The significance of grain morphology, moisture, and strain rate on the rapid compaction of silica sands
Applied Physics Letters
American Institute of Physics Publishing
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Perry, J., Braithwaite, C., Taylor, N., Pullen, A., & Jardine, A. (2016). The significance of grain morphology, moisture, and strain rate on the rapid compaction of silica sands. Applied Physics Letters, 109 (174103)https://doi.org/10.1063/1.4966178
There is considerable interest in the high-rate compaction of brittle granular materials such as sand. However, the vast majority of studies focus on a single granular system, limiting our ability to make comparisons between materials to discern how granular structure manifests as bulk material response. Here, three different silica sands with similar grain size and shape are studied: we compare a rough quarry sand, a smoother-grained sand, and a sandy loam. Quasi-static compaction and planar shock loading responses are compared, and recovered samples analyzed. The combination provides information regarding the interplay between granular properties, loading conditions, and material response. We show that the fundamental grain-scale behaviour depends on loading conditions: At low strain rates compaction behaviour is dominated by grain morphology, and in particular, smoothness and particle size distribution. Under shock loading, grain rearrangement and force chain effects are suppressed, and the nature of inter-granular contact points, modified by the presence of moisture or fines, is most important. Furthermore, grain fracture under shock loading is substantially reduced with increasing moisture content.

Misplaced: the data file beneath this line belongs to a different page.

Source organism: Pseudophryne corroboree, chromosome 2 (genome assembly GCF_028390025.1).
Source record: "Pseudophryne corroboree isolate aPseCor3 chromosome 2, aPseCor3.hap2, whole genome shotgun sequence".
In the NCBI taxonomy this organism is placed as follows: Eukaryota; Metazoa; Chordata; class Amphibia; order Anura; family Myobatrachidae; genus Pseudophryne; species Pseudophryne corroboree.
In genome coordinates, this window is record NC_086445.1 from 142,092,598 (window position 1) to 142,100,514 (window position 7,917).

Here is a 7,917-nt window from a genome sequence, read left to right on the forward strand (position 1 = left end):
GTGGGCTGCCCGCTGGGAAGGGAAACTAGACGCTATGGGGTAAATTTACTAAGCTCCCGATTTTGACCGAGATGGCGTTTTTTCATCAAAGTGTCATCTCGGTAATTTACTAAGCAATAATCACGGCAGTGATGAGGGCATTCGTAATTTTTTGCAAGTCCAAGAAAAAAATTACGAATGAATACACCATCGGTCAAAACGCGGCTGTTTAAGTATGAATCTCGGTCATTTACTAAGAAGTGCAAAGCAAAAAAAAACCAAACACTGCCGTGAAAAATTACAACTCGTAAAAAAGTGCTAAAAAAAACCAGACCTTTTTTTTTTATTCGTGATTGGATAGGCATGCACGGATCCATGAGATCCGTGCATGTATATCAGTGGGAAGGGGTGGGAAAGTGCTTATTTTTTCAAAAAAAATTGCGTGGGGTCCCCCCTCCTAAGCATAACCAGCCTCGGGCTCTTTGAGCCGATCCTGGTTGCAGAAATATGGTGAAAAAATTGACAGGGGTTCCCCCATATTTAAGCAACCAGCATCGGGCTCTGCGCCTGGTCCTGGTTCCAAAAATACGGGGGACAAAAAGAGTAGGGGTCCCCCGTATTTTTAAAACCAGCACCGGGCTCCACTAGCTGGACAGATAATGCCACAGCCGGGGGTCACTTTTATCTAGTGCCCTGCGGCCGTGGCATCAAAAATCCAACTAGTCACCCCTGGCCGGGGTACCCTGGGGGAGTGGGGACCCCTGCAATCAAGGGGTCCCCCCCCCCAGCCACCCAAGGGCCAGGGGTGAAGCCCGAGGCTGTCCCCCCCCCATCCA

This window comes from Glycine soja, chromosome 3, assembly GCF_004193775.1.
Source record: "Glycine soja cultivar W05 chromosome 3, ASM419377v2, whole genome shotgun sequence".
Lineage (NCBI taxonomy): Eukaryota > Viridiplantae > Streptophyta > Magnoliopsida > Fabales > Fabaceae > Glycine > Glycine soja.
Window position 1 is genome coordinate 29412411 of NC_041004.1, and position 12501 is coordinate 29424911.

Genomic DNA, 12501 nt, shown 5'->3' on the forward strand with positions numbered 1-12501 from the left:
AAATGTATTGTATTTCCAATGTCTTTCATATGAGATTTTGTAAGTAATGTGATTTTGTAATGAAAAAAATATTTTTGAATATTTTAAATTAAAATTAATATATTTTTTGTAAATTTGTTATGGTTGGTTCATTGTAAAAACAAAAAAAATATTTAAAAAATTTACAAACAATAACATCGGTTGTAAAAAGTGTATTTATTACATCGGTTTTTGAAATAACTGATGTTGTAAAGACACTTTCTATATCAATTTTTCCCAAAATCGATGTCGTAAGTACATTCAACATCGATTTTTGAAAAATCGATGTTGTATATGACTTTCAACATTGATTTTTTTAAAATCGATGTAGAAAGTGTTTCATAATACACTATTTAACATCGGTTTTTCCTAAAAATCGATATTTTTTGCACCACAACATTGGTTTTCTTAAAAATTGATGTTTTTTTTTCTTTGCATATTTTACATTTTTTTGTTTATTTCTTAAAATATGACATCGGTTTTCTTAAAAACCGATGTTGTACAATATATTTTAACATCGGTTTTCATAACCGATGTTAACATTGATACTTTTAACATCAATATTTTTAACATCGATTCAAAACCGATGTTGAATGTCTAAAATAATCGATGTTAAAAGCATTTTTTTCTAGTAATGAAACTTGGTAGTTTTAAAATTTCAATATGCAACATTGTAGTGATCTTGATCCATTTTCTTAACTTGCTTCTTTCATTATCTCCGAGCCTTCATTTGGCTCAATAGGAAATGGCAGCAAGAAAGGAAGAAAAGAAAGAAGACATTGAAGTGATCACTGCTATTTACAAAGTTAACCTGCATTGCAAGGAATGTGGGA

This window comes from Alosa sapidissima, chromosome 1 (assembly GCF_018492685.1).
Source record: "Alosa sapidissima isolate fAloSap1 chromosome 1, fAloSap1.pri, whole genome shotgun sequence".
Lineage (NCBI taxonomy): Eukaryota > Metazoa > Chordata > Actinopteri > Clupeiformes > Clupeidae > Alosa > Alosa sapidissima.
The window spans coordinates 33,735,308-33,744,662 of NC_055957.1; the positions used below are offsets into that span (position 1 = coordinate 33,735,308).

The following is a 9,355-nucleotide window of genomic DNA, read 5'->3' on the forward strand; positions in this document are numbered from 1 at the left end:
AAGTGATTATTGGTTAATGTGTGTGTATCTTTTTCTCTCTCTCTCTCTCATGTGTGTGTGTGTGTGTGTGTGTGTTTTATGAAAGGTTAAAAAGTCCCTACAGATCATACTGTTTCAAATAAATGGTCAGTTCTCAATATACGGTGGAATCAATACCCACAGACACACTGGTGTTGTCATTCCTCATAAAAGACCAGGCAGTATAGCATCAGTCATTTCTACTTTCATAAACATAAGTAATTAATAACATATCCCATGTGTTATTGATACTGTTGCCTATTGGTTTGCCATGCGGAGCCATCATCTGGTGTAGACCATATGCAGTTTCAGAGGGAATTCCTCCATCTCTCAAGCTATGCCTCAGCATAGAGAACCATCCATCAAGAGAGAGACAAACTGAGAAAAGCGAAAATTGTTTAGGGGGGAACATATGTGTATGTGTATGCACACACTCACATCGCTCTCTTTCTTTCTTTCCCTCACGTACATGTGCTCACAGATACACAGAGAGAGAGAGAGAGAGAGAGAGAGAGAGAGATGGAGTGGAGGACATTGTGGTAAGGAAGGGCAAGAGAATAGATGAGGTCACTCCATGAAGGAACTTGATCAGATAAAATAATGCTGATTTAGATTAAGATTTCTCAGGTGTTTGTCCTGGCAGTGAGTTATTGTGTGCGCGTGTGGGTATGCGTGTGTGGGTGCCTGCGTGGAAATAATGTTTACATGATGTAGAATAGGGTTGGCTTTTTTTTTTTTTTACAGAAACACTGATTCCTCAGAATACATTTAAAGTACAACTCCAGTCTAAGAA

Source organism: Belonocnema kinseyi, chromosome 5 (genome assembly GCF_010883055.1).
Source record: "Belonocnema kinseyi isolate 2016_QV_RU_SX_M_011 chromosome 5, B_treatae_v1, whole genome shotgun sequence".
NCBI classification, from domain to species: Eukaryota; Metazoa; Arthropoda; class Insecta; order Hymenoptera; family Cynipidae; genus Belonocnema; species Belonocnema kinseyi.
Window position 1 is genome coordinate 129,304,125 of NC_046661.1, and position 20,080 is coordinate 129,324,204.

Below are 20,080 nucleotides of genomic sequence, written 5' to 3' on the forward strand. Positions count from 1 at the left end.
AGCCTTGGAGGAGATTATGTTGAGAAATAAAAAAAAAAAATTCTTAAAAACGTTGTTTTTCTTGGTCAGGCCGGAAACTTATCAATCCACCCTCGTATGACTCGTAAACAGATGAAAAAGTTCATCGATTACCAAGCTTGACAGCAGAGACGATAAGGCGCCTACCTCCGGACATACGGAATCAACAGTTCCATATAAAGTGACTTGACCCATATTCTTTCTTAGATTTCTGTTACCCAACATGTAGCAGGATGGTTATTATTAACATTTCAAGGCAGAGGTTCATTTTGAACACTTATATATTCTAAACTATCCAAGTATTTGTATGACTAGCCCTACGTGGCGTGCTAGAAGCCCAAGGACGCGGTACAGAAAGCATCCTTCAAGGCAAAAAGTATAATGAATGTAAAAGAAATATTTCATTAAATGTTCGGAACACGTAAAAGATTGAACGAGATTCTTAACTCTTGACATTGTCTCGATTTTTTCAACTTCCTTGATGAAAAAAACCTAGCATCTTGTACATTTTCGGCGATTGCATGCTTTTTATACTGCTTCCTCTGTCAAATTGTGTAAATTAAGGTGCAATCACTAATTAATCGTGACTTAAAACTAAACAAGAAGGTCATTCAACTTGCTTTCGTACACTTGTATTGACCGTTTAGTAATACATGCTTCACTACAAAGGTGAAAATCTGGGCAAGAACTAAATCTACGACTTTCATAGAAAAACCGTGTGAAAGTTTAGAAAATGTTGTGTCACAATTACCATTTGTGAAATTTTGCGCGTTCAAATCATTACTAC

shock wave effects, granular solids, materials behavior, materials properties, silica
This research was supported through the FPE research programme led by QinetiQ plc. on behalf of DSTL, with additional support from the Avik Chakravarty Memorial Fund.
External DOI: https://doi.org/10.1063/1.4966178
This record's URL: https://www.repository.cam.ac.uk/handle/1810/261245